Washington State lawmakers are considering the repeal of a 2003 voter initiative that restricts the state’s Department of Labor & Industries’ (L&I) ability to regulate work practices related to ergonomics.
“The legislature finds that the absence of the Department of Labor & Industries’ authority to regulate working practices to prevent musculoskeletal injuries and disorders has contributed to excess and avoidable claims and costs across the workers’ compensation system for all employers in Washington,” the bill states. This has also led to high costs for “those employers who maintain safer workplaces without high incidents of musculoskeletal injuries and disorders.”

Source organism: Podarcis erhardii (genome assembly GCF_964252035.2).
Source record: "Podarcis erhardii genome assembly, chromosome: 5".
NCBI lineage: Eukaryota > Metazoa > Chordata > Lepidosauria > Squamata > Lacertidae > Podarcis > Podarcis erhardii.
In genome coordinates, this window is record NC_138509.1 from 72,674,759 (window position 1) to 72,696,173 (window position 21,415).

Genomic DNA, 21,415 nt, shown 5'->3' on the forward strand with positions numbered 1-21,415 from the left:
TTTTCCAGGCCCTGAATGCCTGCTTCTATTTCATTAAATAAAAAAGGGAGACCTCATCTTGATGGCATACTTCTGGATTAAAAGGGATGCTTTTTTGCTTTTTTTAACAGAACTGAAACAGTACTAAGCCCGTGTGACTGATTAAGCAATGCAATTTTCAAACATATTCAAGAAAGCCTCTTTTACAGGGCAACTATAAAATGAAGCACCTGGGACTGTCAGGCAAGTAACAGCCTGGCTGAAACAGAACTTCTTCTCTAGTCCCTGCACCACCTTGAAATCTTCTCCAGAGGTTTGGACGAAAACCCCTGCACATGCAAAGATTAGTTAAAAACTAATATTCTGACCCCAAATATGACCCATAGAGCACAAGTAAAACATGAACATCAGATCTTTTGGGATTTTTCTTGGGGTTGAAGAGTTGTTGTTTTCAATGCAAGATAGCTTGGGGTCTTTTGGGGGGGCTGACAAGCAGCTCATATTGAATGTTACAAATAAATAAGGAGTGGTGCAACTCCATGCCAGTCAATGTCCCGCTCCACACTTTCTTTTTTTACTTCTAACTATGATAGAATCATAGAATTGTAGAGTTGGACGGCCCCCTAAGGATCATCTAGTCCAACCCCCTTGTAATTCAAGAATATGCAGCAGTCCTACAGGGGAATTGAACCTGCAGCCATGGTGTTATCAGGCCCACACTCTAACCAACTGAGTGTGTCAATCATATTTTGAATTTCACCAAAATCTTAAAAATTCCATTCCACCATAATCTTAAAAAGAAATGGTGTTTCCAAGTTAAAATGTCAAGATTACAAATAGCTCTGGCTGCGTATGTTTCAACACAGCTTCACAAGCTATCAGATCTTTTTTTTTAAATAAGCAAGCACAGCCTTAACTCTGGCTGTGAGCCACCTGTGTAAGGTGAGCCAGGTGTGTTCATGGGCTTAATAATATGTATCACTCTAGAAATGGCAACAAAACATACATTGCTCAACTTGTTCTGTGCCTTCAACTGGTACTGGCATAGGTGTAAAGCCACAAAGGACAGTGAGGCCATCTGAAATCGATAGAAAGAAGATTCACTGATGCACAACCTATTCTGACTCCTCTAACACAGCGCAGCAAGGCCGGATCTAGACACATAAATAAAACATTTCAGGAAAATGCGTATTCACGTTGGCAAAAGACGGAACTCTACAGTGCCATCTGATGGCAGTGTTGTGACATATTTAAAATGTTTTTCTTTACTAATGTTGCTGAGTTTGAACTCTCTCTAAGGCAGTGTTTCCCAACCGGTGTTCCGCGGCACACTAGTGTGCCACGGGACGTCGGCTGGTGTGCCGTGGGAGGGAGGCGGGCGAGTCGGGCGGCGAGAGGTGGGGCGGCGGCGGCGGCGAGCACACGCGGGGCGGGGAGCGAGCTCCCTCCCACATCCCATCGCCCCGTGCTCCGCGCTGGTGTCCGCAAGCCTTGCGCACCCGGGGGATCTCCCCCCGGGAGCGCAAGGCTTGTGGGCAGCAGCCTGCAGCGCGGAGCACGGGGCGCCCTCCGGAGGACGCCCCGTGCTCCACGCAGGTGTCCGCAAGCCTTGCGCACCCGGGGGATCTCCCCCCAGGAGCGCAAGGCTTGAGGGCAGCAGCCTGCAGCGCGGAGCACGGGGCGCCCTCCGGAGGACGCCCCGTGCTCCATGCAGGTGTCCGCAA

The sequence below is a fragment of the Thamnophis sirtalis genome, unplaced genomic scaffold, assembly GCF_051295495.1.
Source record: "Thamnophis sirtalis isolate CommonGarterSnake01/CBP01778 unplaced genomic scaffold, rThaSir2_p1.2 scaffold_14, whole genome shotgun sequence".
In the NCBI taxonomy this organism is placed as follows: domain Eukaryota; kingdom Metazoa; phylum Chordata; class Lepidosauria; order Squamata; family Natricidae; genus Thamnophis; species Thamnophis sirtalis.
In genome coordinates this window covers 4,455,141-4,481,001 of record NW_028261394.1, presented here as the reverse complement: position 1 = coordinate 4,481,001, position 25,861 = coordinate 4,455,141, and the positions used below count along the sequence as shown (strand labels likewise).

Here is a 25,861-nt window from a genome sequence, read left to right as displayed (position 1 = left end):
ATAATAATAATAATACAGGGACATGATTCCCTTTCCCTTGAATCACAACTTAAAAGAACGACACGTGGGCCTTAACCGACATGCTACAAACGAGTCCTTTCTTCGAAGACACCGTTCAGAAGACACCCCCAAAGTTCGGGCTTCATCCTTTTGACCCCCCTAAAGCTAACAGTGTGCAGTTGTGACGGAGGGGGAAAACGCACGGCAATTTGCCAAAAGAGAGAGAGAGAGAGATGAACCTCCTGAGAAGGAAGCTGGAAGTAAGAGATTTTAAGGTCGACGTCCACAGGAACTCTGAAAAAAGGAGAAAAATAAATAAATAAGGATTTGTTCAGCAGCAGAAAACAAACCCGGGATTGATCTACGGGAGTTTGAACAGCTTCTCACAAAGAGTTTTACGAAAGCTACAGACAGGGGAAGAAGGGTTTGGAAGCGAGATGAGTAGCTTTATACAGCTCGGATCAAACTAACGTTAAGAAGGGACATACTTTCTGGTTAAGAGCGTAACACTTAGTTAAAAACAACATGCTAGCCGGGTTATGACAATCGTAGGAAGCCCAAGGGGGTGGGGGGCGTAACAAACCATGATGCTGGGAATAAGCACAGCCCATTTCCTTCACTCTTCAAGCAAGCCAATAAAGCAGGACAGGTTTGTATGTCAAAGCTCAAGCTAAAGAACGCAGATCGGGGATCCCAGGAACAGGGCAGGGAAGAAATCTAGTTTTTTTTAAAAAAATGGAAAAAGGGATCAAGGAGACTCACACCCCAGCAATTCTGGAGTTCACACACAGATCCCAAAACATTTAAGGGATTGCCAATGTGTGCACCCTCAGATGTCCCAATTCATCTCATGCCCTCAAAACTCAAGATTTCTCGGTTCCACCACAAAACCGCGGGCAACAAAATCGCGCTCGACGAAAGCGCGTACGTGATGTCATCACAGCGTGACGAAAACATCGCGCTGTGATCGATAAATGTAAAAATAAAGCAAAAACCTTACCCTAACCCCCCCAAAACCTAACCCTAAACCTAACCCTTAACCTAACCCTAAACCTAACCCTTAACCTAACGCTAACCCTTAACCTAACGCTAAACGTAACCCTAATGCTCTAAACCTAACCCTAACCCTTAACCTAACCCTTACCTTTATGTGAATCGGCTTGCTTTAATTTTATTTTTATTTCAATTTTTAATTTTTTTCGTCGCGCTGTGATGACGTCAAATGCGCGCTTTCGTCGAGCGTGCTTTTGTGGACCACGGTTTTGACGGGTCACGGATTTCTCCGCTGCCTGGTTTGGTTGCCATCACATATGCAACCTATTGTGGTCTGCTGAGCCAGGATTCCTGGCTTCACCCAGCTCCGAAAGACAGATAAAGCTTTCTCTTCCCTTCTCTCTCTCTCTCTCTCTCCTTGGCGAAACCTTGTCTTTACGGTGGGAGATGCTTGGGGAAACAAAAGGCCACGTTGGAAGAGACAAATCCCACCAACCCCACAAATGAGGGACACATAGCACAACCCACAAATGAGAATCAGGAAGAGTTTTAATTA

Critical industries seeing high rate of musculoskeletal injuries
Work-related musculoskeletal injuries account for at least one-third of all workers’ compensation claims in the state that:
- result in time loss and wage replacement
- are more severe than the average nonfatal injury or illness, and
- are a common cause of long-term disability.
Many of the state’s critical industries, including health care, are at high risk of musculoskeletal injuries and many of those same industries are currently experiencing staffing shortages, according to the bill. These injuries also lead to absenteeism, decreased productivity and increased costs for health care, disability and workers’ compensation.
“The legislature therefore intends to repeal the prohibition on regulating workplace practices related to musculoskeletal injuries and disorders, thereby allowing targeted safety efforts to more effectively and efficiently prevent these workplace injuries,” the bill states.